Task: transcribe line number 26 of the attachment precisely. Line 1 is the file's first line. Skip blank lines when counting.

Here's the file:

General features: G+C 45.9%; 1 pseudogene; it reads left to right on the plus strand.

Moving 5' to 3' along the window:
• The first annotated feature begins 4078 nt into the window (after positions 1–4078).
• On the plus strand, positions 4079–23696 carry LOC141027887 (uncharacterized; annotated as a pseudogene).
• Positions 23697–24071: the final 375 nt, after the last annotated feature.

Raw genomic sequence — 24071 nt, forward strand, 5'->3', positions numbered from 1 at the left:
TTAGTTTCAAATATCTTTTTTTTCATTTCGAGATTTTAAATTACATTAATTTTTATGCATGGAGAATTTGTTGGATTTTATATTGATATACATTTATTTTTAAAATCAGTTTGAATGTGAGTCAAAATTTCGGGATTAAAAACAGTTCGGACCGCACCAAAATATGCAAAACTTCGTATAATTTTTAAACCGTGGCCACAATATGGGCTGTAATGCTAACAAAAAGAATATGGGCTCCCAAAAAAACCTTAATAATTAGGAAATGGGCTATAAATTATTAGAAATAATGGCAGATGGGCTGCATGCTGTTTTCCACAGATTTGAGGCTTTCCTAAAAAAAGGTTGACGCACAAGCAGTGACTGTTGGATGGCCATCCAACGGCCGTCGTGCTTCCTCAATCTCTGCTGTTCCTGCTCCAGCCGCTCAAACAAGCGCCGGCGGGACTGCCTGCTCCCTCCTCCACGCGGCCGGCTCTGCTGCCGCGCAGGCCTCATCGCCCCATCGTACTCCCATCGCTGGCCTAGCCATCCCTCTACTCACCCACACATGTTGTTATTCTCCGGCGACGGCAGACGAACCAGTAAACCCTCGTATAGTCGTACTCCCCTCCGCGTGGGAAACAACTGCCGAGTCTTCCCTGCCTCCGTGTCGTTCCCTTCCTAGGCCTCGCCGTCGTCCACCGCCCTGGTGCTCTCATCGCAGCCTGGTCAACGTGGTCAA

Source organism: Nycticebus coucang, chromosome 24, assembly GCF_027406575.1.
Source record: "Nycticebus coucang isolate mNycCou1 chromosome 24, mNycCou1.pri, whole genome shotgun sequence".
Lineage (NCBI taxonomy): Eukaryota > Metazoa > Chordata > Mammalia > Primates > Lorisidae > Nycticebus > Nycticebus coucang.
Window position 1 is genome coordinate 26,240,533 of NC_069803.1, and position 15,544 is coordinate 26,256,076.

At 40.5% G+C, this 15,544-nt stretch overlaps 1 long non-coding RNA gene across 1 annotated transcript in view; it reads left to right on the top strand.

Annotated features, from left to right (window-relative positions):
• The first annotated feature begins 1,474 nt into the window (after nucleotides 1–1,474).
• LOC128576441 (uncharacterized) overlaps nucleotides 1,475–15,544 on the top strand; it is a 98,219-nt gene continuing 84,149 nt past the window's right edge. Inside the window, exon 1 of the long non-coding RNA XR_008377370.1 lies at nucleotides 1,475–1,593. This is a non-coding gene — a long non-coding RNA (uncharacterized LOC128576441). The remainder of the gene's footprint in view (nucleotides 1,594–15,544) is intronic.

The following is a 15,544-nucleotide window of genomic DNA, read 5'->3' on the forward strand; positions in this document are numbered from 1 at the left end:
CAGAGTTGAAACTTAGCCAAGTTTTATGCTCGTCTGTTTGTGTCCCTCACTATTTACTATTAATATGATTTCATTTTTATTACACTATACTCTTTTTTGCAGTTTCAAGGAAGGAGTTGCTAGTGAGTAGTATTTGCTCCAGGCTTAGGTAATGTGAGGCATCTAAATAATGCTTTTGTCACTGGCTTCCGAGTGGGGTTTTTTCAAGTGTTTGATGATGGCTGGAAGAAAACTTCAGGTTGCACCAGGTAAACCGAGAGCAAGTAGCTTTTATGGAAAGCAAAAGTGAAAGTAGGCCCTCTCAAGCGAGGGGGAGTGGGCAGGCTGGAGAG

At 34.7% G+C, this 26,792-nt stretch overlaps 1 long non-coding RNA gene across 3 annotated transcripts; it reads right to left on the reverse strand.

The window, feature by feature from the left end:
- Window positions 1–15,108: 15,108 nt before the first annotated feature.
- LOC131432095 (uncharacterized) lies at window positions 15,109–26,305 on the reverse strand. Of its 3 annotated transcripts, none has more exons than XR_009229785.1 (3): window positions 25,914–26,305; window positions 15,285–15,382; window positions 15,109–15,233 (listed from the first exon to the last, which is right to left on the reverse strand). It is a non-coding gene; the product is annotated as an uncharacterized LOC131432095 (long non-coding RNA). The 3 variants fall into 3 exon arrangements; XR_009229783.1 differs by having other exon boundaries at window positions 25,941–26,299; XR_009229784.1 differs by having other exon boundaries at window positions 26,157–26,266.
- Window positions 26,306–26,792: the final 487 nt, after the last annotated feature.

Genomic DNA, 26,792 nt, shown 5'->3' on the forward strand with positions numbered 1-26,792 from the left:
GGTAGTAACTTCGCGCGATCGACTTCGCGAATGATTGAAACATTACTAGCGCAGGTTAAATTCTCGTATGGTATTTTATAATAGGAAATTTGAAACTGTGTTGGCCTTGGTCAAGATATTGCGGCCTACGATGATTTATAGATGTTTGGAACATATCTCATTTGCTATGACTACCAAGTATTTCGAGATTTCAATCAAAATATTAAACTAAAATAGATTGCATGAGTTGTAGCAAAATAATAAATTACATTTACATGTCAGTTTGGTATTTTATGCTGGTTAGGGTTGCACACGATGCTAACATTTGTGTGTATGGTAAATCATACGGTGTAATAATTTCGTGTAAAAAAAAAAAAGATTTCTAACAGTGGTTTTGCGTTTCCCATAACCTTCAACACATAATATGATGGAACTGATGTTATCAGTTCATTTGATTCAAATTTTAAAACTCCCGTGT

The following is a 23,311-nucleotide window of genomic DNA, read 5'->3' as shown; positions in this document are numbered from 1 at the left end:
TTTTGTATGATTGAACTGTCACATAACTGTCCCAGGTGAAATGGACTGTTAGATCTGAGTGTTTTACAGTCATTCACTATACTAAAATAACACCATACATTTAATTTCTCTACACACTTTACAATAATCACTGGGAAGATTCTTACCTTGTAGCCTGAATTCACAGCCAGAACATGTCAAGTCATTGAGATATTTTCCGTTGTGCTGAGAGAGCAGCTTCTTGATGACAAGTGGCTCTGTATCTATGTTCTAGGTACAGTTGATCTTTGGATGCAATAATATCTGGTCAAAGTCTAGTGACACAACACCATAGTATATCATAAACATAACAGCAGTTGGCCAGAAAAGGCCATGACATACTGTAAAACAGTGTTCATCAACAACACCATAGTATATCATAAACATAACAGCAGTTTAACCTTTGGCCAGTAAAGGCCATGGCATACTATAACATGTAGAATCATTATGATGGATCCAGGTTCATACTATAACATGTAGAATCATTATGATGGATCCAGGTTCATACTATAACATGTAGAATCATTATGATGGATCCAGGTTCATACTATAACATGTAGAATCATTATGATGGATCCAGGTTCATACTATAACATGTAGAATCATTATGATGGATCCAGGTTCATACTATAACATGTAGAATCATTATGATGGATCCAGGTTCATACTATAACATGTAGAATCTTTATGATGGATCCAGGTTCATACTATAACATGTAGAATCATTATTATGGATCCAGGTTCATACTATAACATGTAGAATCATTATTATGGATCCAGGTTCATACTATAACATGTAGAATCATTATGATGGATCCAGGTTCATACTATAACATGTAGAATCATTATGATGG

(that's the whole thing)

TTTTGTATGATTGAACTGTCACATAACTGTCCCAGGTGAAATGGACTGTTAGATCTGAGTGTTTTACAGTCATTCACTATACTAAAATAACACCATACATTTAATTTCTCTACACACTTTACAATAATCACTGGGAAGATTCTTACCTTGTAGCCTGAATTCACAGCCAGAACATGTCAAGTCATTGAGATATTTTCCGTTGTGCTGAGAGAGCAGCTTCTTGATGACAAGTGGCTCTGTATCTATGTTCTAGGTACAGTTGATCTTTGGATGCAATAATATCTGGTCAAAGTCTAGTGACACAACACCATAGTATATCATAAACATAACAGCAGTTGGCCAGAAAAGGCCATGACATACTGTAAAACAGTGTTCATCAACAACACCATAGTATATCATAAACATAACAGCAGTTTAACCTTTGGCCAGTAAAGGCCATGGCATACTATAACATGTAGAATCATTATGATGGATCCAGGTTCATACTATAACATGTAGAATCATTATGATGGATCCAGGTTCATACTATAACATGTAGAATCATTATGATGGATCCAGGTTCATACTATAACATGTAGAATCATTATGATGGATCCAGGTTCATACTATAACATGTAGAATCATTATGATGGATCCAGGTTCATACTATAACATGTAGAATCATTATGATGGATCCAGGTTCATACTATAACATGTAGAATCTTTATGATGGATCCAGGTTCATACTATAACATGTAGAATCATTATTATGGATCCAGGTTCATACTATAACATGTAGAATCATTATTATGGATCCAGGTTCATACTATAACATGTAGAATCATTATGATGGATCCAGGTTCATACTATAACATGTAGAATCATTATGATGG